Distinguished Alumna Alison Saar ‘78
At reunion convocation, renowned sculptor Alison Saar ’78 received the 2003 Distinguished Alumna Award. Saar, whose work is displayed in prominent galleries and exhibition spaces nationally, is known for her exceptional capacity to create provocative sculptural tapestries that weave together American, African, and African-American artistic traditions. Her sculptures of black women, which dominate her current work, radiate with the ritual power of the medium and the intense energy of black womanhood.
Alison grew up in the Hollywood Hills, studied non-Western art and culture at Scripps, and then earned her Master of Fine Arts at Otis Art Institute in Los Angeles. She was raised with art: her mother, Betye Saar, is a well-known assemblage
artist, and her father, Richard Saar, is a painter and art conservator.
Alison’s art reflects the multiple influences of her background and training. Her figures have evolved from those of small animals to those of African- American males to classic nude figures to depictions of the female body as a spirit vessel. Her universal figures also reflect a synthesis of her own African American, European, and Native American heritage.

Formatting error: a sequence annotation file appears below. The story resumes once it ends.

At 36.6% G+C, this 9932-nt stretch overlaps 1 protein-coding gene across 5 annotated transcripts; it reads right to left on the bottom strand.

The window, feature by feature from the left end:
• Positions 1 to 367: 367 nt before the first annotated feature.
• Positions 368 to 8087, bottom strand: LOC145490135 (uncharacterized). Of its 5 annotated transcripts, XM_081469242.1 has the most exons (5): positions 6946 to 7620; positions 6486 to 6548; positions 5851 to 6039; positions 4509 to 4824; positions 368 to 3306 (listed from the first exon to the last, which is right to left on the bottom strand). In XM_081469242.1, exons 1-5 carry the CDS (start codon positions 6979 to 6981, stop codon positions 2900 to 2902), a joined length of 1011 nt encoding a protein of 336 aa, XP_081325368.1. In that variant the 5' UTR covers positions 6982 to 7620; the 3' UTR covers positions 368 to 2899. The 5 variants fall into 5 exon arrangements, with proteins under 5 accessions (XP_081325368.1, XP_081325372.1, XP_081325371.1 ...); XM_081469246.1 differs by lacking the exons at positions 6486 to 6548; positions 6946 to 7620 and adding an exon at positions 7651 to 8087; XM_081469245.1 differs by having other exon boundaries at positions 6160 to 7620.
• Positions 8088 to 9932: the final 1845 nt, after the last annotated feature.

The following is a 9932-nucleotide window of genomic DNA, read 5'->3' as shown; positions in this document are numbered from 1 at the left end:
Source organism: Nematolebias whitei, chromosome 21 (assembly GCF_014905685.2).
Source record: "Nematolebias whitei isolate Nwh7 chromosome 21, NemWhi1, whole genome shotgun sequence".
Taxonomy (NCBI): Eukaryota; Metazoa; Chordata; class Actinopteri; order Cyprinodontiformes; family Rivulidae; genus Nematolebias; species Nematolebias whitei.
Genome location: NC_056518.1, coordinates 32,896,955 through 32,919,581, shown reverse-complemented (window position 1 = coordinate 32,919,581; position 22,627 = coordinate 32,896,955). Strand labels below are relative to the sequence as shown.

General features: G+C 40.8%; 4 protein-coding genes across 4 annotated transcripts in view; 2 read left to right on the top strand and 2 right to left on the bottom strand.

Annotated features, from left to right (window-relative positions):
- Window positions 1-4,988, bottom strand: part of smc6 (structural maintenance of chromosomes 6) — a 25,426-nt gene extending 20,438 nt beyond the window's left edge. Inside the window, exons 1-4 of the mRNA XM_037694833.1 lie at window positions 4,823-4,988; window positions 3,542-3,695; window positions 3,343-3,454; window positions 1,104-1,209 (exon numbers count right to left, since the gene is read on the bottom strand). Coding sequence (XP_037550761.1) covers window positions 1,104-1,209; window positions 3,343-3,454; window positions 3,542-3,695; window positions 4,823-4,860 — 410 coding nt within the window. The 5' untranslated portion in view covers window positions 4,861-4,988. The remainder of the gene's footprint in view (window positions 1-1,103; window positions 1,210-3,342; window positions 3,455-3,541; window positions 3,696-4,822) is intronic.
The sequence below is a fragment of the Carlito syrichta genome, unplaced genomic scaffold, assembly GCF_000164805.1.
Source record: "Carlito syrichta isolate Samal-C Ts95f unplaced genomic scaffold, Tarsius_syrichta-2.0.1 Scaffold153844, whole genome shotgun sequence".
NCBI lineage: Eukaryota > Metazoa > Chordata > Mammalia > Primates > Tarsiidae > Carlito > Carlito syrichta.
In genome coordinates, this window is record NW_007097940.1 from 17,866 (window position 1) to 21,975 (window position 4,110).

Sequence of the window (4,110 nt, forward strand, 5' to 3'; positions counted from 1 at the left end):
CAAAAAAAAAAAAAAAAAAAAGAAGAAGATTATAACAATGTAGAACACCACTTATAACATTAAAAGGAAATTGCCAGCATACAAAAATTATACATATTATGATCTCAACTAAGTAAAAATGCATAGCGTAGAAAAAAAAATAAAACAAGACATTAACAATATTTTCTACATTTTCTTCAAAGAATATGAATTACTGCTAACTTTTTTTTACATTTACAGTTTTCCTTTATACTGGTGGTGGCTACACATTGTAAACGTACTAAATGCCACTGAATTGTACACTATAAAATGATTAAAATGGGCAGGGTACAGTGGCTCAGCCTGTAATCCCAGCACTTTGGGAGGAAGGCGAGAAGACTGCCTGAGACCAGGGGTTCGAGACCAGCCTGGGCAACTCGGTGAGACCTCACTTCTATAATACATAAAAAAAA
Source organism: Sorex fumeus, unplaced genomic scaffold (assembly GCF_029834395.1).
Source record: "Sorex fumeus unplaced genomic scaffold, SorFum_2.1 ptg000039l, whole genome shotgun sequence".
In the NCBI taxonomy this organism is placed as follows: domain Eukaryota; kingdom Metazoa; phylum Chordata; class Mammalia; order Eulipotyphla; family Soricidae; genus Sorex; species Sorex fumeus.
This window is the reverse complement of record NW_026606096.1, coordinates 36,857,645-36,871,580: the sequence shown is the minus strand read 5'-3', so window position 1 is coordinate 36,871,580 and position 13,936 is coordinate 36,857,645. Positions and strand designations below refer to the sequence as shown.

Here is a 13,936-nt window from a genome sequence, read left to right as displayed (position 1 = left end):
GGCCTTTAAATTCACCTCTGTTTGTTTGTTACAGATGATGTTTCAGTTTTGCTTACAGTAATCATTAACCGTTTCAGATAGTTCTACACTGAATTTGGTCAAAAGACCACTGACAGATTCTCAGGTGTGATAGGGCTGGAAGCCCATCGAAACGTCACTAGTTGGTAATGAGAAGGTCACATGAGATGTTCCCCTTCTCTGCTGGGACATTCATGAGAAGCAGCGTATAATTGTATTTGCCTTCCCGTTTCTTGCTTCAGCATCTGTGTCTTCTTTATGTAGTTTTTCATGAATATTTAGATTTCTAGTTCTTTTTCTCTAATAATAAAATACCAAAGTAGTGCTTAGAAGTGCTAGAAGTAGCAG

Alison was once asked why she had begun to sculpt mostly female figures?
She replied, “The pieces have been very autobiographical and very much about bodies.They are dealing with my experiences
as a mother and a woman whose body is starting to age and change.”